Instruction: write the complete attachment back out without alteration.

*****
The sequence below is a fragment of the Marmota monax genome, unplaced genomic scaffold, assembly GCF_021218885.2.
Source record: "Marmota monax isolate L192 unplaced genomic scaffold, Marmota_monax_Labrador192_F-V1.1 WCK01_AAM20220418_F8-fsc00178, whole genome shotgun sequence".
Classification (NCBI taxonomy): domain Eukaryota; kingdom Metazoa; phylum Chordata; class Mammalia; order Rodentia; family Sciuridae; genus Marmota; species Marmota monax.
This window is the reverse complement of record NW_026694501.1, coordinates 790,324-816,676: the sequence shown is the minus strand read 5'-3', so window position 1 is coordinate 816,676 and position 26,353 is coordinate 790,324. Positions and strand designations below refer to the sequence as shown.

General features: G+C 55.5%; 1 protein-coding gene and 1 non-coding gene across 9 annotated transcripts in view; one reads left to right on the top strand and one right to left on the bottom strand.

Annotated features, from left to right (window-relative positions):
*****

The sequence below is a fragment of the Marmota monax genome, unplaced genomic scaffold, assembly GCF_021218885.2.
Source record: "Marmota monax isolate L192 unplaced genomic scaffold, Marmota_monax_Labrador192_F-V1.1 WCK01_AAM20220418_F8-fsc00178, whole genome shotgun sequence".
Classification (NCBI taxonomy): domain Eukaryota; kingdom Metazoa; phylum Chordata; class Mammalia; order Rodentia; family Sciuridae; genus Marmota; species Marmota monax.
This window is the reverse complement of record NW_026694501.1, coordinates 790,324-816,676: the sequence shown is the minus strand read 5'-3', so window position 1 is coordinate 816,676 and position 26,353 is coordinate 790,324. Positions and strand designations below refer to the sequence as shown.

General features: G+C 55.5%; 1 protein-coding gene and 1 non-coding gene across 9 annotated transcripts in view; one reads left to right on the top strand and one right to left on the bottom strand.

Annotated features, from left to right (window-relative positions):